It would be irresponsible of me to discuss Fu Sigils for a Western/Westernized audience and not mention cultural appropriation. Cultural appropriation happens when an individual takes an image or other sacred artifact outside of their cultural context, with little or no understanding of its intention and power. When something is taken out of context, the meaning gets lost or diluted, and the original context suffers as a result. Cultural appropriation would take place if your context is outside traditional Chinese culture and are purchasing a sigil from Chinatown and hanging it on your door as decoration without having first gained some understanding and respect for Taoism and ancient Chinese esoterics.
Tangent 1- This is partly why I created the Mystery Mentorship self-paced series – a) to invite those of Chinese heritage to return to our ancient ways, and b) to also welcome those outside of Chinese ancestry to a place where you can learn and apply in your own practice with accuracy, respect, integrity, depth, safety, and accountability.
Tangent 2- In the complex world we live in that has increasingly become a global village, I don’t believe in simplistically defining culture as biological genetics alone: we carry the blood of both the colonizer and colonized in us. And as a diasporic Han-Taiwanese woman, the concept of home has become, well, a conceptual one. We need a more nuanced way to navigate culture and spirituality in a respectful way. I don’t claim I have all the answers, or any at all, but I am intent on looking at my unique experience to inform me, and to provide some insights – or certainly to have a conversation.
No matter what cultures you identify with, you can still work with sigils in a profound and authentic way as sigils exist in all traditional cultures. And since all old cultures have understood time via the Moon at one point in their history, I invite all to explore their own ancestry and the sigils that exist within them as we approach the Lunar New Year. When I say authentic, I am referring to not mimicking (appropriating) ways that are outside of your specific cultural context. Focus more on how you will understand and direct esoteric principles to best bring your intentions to life. In other words, use your own craft. The key is to do it with respect.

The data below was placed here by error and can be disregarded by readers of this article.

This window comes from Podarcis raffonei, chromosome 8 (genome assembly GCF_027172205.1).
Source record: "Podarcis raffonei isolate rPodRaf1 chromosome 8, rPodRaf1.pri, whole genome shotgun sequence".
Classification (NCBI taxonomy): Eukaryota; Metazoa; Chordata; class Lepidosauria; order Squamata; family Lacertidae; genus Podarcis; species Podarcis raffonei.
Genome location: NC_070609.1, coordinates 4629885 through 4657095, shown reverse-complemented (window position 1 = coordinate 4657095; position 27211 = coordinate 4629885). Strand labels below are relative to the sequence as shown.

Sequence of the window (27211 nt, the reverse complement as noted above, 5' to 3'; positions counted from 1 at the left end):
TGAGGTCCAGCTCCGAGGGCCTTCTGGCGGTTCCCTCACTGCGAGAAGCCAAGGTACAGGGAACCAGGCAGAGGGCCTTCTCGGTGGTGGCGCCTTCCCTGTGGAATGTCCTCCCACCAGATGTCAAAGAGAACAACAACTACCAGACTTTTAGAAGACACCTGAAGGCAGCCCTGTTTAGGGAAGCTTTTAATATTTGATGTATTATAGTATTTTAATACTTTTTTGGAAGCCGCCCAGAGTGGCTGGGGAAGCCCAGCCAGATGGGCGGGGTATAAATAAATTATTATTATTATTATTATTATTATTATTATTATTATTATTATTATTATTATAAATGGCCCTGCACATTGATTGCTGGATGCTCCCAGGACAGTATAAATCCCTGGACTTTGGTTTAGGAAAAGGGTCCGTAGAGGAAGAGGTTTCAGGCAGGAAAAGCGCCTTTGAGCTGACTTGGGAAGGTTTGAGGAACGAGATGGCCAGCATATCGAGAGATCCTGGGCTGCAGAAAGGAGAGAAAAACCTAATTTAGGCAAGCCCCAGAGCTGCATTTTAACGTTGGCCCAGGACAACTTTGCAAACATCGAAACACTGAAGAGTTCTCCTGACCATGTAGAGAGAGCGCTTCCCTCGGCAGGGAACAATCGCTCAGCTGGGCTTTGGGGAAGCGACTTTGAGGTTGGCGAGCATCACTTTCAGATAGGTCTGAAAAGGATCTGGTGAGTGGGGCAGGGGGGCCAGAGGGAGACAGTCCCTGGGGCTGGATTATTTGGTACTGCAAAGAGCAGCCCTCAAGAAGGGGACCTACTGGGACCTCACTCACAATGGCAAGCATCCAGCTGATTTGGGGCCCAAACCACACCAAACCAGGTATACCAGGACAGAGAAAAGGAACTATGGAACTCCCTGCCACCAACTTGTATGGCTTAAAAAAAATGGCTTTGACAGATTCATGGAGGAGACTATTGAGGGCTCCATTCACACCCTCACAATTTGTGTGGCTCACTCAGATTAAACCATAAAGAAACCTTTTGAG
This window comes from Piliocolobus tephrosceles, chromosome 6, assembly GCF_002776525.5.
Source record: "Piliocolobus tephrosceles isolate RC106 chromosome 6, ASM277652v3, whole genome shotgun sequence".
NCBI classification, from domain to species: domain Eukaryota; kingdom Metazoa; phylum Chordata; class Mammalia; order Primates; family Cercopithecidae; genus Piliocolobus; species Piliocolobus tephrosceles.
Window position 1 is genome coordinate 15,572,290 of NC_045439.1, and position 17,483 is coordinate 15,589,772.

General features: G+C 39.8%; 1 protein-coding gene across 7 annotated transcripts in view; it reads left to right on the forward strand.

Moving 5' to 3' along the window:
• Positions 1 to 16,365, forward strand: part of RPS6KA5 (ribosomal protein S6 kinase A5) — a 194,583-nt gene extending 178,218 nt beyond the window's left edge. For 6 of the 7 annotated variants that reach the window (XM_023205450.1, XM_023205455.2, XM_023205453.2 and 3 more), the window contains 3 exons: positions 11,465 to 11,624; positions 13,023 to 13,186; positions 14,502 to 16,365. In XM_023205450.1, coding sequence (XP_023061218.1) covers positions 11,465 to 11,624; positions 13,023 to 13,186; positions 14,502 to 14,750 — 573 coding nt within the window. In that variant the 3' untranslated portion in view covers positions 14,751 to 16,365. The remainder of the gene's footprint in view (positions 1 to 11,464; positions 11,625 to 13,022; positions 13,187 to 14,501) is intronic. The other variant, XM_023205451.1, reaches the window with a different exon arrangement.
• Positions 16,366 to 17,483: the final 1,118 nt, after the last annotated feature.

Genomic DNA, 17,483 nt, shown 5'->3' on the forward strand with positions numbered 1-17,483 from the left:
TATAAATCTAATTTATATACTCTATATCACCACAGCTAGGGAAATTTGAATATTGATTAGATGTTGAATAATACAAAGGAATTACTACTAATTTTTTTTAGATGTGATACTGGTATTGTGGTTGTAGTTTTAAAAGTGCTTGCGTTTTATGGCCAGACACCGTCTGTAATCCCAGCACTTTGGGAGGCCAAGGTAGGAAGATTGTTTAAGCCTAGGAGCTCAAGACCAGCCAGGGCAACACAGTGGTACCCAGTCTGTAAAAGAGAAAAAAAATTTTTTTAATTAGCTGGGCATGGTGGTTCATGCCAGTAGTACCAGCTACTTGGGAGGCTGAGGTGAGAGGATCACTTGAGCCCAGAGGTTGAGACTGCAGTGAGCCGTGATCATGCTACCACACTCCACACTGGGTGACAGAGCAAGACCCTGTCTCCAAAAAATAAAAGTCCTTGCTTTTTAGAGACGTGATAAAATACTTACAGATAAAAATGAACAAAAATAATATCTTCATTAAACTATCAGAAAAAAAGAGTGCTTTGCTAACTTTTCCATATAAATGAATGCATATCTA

Perhaps it is connecting with a Rune and finding a way to fashion it to your space. Perhaps your sigil is a poem you wrote, framing it, and hanging it by your entrance. Perhaps it’s drawing your emotions in the forms of colours and organic shapes, and allowing the power of the energy to execute its charge. And sadly, if patriarchy, colonialism, and industrialization has completely de-rooted you from your place(s) of origin(s), it may be a time to begin re-membering through esoteric means, that is, by connecting to your ancestry psychically: via your dreamscapes, your body’s intuition, the Moon herself, through core shamanic journeying, and through animistic methods. (I also discuss how to do this in my Mystery Mentorship).
Lastly, Lady Luck is far more interested in your genuine, heart-open willingness to revere her than for you to be textbook accurate. In other words, she asks for devotion, not perfection. Magick is meant to be done, not intellectualized. It means to have fun, to experiment, to embody your mysterious experiences, and simply show up to walk this Hidden Path of the Unseen. Luck will find you, or put it another way, you are the lucky one.
If you’re looking to practice your magick in community, I warmly invite you to Homing Coven, an online metaphysical gathering space, provides support to animist witches, healers, and those exploring occult practices through a Taoist lens (also spelled as Daoist) with a strong commitment to ethics, decolonization, and enacting real change. It caters to individuals in search of communal support, serving as a sanctuary for those desiring a mature, nurturing community.
Animist spirit medium